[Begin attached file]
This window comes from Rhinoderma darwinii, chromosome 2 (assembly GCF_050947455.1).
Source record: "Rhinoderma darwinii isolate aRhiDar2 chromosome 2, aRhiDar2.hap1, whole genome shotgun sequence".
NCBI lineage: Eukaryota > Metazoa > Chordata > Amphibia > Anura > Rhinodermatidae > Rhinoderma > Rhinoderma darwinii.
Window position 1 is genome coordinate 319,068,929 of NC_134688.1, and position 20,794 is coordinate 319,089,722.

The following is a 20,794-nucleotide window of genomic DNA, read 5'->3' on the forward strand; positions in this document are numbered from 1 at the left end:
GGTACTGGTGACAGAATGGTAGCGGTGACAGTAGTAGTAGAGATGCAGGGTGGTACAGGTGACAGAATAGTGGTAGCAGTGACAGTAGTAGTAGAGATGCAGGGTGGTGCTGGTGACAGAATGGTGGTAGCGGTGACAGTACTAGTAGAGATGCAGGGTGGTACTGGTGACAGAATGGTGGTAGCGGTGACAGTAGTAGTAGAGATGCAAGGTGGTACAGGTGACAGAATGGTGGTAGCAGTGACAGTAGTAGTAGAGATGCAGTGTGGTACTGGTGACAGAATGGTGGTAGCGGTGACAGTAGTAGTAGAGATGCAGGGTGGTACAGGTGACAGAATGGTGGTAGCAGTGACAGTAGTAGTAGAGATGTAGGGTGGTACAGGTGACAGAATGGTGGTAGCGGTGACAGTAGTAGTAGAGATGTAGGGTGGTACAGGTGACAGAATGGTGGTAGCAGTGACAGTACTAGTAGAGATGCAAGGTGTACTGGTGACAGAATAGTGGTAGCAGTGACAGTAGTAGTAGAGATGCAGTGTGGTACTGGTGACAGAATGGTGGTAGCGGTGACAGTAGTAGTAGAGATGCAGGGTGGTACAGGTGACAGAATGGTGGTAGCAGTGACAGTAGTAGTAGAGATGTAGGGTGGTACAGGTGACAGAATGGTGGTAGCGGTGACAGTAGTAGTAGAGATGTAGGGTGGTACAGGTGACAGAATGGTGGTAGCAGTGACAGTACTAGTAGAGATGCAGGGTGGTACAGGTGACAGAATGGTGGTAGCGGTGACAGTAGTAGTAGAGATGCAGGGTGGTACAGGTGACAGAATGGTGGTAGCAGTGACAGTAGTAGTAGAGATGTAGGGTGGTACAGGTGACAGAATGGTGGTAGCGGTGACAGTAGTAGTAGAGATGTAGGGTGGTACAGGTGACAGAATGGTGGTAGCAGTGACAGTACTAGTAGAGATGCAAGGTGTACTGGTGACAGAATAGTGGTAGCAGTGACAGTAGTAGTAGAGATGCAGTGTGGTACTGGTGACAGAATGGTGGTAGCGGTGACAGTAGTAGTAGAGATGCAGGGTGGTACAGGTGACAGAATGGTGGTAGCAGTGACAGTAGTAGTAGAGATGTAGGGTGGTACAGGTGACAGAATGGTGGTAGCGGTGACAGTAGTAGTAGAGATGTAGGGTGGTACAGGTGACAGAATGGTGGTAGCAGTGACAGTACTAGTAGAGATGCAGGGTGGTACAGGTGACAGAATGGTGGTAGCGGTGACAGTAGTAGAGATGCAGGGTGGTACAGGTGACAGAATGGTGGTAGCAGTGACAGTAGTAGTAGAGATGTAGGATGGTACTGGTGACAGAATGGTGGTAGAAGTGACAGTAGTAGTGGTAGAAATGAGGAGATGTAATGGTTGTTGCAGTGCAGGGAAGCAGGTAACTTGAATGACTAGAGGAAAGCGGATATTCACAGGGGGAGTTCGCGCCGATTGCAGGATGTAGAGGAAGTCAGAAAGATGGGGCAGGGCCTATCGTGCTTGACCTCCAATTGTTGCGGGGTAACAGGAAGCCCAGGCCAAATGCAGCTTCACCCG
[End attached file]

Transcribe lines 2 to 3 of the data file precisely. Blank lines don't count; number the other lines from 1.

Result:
Source record: "Rhinoderma darwinii isolate aRhiDar2 chromosome 2, aRhiDar2.hap1, whole genome shotgun sequence".
NCBI lineage: Eukaryota > Metazoa > Chordata > Amphibia > Anura > Rhinodermatidae > Rhinoderma > Rhinoderma darwinii.